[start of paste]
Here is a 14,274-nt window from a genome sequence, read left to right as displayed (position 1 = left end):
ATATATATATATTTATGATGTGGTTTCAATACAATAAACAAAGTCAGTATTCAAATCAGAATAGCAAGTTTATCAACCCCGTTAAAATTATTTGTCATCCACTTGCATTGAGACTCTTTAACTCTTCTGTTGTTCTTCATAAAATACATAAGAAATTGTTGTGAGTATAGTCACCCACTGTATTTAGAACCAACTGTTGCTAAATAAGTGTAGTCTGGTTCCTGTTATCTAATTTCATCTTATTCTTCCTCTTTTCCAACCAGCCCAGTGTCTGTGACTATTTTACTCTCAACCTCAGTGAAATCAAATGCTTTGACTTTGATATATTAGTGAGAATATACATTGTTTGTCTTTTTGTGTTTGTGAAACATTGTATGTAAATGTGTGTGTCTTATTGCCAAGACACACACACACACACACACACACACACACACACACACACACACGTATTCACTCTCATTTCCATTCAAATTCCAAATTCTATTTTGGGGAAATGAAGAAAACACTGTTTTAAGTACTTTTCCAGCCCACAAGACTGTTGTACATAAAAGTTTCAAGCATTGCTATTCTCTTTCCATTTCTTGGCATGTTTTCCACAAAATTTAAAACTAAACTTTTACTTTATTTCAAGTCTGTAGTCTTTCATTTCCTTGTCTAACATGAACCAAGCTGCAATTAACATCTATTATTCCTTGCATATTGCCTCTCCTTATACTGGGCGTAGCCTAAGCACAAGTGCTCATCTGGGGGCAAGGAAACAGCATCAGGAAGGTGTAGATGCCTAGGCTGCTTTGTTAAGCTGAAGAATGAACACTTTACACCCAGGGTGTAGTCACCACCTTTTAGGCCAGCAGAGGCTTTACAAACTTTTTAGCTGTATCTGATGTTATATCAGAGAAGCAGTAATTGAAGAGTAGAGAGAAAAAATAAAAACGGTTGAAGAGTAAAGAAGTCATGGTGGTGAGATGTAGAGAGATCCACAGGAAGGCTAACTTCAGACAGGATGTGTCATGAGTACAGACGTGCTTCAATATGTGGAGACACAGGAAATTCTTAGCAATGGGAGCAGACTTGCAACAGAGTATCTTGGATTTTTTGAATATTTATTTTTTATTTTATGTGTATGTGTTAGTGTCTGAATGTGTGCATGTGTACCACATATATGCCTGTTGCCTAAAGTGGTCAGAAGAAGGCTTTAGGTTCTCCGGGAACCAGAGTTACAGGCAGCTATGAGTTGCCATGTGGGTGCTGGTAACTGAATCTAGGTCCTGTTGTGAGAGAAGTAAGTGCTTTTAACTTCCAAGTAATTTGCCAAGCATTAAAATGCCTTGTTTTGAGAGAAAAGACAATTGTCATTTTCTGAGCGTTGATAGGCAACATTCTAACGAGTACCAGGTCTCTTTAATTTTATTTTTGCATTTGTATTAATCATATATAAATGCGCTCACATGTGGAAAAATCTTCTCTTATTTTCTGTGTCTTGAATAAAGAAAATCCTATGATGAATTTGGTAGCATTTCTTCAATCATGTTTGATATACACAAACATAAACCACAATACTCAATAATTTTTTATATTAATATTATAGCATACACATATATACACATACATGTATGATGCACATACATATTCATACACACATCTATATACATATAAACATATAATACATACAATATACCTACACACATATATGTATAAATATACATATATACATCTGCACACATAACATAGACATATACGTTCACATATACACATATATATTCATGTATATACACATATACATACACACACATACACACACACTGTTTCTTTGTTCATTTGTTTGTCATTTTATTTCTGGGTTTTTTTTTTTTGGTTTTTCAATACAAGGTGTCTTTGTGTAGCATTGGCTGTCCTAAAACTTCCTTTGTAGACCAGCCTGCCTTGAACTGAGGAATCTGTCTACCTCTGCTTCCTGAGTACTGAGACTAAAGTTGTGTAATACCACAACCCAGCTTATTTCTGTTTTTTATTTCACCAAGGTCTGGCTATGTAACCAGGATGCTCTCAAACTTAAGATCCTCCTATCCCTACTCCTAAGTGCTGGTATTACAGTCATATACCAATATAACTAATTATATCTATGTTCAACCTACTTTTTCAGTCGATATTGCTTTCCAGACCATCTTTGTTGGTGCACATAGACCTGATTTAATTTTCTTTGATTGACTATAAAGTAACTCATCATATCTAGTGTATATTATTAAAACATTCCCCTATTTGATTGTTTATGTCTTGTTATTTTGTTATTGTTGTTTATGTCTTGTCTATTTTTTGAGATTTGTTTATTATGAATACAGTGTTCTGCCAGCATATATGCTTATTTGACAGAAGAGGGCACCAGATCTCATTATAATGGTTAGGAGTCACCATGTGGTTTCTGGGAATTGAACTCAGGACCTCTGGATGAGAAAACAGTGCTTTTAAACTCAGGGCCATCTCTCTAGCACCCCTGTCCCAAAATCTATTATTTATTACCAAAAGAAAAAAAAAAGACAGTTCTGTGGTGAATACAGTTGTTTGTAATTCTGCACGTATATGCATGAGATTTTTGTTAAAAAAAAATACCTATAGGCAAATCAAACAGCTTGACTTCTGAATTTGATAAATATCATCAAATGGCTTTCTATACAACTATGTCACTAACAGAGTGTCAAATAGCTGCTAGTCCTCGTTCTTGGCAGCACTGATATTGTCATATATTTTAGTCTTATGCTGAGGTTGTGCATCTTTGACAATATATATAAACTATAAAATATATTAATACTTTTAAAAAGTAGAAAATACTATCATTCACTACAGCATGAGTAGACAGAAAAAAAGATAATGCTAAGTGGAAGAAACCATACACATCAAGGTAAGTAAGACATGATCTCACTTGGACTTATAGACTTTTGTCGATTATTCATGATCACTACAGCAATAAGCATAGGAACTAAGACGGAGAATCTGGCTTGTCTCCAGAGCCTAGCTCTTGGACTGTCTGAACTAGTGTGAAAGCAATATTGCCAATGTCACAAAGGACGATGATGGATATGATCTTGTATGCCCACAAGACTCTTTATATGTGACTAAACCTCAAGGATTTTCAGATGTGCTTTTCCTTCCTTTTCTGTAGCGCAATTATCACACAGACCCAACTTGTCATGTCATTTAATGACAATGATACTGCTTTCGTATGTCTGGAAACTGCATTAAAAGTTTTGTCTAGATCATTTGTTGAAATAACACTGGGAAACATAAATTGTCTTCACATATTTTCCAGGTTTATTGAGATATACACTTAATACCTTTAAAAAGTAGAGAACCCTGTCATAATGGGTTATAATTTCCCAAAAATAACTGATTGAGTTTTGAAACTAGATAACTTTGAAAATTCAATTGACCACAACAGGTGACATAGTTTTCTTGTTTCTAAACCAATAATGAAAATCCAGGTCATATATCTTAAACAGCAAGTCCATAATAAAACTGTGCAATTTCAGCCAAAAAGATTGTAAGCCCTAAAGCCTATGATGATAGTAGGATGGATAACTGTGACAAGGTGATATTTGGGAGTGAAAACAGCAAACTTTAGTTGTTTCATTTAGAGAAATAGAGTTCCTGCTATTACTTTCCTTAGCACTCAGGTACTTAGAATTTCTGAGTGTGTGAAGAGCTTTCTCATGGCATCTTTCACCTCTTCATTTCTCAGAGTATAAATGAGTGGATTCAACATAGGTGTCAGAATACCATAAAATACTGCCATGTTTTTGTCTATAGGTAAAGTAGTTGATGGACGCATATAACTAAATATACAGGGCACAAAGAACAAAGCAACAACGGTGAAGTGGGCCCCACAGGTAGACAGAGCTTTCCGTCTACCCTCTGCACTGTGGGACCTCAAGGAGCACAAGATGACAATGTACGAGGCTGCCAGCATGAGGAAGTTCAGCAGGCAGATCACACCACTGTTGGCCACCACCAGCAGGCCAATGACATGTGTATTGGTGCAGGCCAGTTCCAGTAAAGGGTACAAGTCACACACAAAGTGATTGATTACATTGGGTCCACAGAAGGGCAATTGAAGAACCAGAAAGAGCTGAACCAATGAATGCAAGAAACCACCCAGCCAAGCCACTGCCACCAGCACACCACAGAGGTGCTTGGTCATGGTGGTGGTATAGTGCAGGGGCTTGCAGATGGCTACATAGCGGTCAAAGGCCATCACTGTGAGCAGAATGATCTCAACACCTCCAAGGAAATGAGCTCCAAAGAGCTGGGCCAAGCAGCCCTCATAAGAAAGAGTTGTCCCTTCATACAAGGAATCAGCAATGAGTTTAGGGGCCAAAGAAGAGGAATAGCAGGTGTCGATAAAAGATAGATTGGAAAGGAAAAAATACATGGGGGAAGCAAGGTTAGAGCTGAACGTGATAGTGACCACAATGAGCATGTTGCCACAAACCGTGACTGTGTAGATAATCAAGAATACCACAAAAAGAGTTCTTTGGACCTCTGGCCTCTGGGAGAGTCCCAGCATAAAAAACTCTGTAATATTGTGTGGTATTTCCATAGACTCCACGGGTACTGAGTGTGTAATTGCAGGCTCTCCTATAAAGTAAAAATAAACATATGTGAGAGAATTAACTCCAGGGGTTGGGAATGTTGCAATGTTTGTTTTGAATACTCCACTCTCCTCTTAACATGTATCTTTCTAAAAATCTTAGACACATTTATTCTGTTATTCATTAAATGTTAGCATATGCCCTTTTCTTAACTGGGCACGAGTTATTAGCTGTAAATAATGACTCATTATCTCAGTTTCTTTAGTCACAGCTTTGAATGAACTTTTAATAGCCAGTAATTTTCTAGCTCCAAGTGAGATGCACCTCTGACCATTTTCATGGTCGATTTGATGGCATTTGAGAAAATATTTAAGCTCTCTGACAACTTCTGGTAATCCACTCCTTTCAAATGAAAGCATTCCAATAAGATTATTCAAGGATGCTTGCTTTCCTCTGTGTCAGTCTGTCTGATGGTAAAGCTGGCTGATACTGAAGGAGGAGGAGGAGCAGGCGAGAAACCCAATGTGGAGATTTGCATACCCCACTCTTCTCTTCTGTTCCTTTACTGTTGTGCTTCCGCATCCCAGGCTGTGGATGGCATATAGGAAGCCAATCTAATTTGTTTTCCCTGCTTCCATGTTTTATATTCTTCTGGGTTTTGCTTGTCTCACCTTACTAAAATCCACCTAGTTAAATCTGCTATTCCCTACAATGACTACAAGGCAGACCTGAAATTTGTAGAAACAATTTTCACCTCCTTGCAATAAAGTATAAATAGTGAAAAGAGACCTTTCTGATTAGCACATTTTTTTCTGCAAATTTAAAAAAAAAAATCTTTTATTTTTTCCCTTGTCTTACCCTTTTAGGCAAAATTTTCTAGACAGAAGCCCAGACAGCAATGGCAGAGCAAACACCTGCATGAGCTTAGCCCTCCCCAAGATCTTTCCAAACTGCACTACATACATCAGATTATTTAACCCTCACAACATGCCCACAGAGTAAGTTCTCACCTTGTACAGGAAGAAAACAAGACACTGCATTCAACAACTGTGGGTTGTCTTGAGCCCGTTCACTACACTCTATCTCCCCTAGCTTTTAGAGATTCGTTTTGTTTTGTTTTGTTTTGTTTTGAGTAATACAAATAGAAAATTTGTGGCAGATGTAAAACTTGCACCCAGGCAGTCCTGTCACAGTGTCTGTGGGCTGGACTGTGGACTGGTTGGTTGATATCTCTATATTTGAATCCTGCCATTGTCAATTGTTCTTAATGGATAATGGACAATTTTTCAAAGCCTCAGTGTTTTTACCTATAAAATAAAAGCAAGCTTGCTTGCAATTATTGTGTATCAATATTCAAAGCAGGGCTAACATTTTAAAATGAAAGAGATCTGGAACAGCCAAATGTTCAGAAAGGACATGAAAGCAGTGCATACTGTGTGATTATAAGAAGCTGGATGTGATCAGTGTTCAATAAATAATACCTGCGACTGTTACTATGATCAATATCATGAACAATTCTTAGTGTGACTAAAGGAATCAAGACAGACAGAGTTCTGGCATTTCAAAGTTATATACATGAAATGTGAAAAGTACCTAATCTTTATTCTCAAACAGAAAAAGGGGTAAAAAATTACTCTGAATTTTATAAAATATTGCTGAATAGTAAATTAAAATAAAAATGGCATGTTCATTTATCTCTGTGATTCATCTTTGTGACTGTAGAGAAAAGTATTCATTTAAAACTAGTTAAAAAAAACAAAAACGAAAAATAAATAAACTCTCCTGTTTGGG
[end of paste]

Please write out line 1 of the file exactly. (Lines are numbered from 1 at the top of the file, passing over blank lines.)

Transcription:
Here is a 14,274-nt window from a genome sequence, read left to right as displayed (position 1 = left end):